LIBR 281-14
Seminar in Contemporary Issues
Topic: International and Comparative Librarianship
Summer 2017 Syllabus

Melanie Sellar
Office location:
 No physical office; online through Canvas
Office Hours:  By appointment 

Syllabus Links

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Canvas Information: Courses will be available beginning June 5th, 6 am PT unless you are taking an intensive or a one-unit or two-unit class that starts on a different day. In that case, the class will open on the first day that the class meets.

You will be enrolled into the Canvas site automatically.

Course Description

This course will provide students with a broad understanding of international library activities and practices, with a particular focus on traditional libraries (public, school, community, and academic libraries) in non-North American settings. In the spirit of critical library practice, students will be asked to employ a critical mindset to all of the class discussions and assignments.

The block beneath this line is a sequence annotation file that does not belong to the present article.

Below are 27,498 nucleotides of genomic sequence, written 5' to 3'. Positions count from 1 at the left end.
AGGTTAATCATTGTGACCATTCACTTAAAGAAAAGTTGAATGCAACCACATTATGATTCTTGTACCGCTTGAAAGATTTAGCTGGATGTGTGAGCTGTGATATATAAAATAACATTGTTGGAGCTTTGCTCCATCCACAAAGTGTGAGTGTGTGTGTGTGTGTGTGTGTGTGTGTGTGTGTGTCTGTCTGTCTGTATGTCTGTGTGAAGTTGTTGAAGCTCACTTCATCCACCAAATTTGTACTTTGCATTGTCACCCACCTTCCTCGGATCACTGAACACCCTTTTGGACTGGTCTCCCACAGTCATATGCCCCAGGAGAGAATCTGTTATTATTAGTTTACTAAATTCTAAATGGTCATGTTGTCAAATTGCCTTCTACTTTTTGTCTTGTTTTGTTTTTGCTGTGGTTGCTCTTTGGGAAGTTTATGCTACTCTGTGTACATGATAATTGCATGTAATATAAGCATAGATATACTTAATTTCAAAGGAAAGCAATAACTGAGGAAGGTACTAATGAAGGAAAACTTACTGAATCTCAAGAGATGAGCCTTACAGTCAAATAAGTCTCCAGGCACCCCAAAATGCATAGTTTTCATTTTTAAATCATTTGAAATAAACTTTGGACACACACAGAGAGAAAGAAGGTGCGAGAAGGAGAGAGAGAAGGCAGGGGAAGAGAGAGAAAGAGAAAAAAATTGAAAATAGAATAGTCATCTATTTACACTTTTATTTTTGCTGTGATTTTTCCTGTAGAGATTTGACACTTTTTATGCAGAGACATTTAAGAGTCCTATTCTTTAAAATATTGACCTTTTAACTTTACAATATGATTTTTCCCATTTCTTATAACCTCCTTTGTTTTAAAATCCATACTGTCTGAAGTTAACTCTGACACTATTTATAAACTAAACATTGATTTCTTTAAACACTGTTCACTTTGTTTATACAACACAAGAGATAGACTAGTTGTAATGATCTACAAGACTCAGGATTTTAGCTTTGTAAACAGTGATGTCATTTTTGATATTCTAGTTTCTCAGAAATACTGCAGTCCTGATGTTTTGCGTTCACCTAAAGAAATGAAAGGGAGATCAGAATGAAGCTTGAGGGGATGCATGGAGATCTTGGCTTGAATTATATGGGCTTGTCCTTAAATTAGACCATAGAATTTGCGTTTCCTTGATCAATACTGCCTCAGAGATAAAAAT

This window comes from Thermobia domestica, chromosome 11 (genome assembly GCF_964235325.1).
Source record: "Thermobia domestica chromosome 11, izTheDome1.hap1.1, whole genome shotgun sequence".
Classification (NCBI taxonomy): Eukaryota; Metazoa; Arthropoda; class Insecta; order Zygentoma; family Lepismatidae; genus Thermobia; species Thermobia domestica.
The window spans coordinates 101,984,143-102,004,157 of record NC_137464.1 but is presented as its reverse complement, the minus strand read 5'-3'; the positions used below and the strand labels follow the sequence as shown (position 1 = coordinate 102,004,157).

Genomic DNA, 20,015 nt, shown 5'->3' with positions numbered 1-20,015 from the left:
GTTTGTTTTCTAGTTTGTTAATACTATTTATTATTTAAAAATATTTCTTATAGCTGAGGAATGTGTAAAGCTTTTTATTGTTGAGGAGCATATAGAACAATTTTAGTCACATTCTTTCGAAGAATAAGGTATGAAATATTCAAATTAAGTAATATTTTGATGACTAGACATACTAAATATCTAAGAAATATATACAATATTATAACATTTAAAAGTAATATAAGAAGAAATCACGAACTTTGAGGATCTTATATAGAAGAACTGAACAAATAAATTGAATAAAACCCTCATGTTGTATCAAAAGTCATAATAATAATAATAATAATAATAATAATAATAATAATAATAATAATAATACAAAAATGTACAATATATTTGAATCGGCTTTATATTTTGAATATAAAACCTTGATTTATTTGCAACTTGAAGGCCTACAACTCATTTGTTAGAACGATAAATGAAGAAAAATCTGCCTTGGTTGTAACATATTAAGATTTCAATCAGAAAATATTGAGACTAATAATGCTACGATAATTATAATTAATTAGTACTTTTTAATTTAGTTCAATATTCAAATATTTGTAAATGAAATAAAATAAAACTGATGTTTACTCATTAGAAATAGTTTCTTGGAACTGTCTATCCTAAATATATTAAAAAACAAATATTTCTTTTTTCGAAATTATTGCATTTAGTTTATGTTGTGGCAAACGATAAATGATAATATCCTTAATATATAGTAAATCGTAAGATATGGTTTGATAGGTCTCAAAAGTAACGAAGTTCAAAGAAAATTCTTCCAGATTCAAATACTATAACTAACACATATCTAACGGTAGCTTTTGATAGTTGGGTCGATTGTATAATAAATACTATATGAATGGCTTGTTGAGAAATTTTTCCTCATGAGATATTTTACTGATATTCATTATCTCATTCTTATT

Course Requirements

In this course, we will both study international librarianship and engage in international librarianship ourselves. The learning activities and assignments support both of these goals. The studying part is likely most familiar to you as students. How will we engage in international librarianship, given the time boundaries of an academic semester?

To begin, you will network with an international colleague of your finding and choice. This networking assignment will require you to identify a person and organization of interest and then to interview them. We are "doing" international librarianship by opening up professional dialog to span country borders. 

Secondly, your written assignments are positioned as white papers. A white paper needs an audience; for this course, Librarians Without Borders (LWB) will be our theoretical audience. The white papers will have a particular focus, and will include a section where you suggest how LWB might support those areas (if at all). An orientation to LWB with an optional synchronous session will be provided. Instruction on writing white papers will also be provided.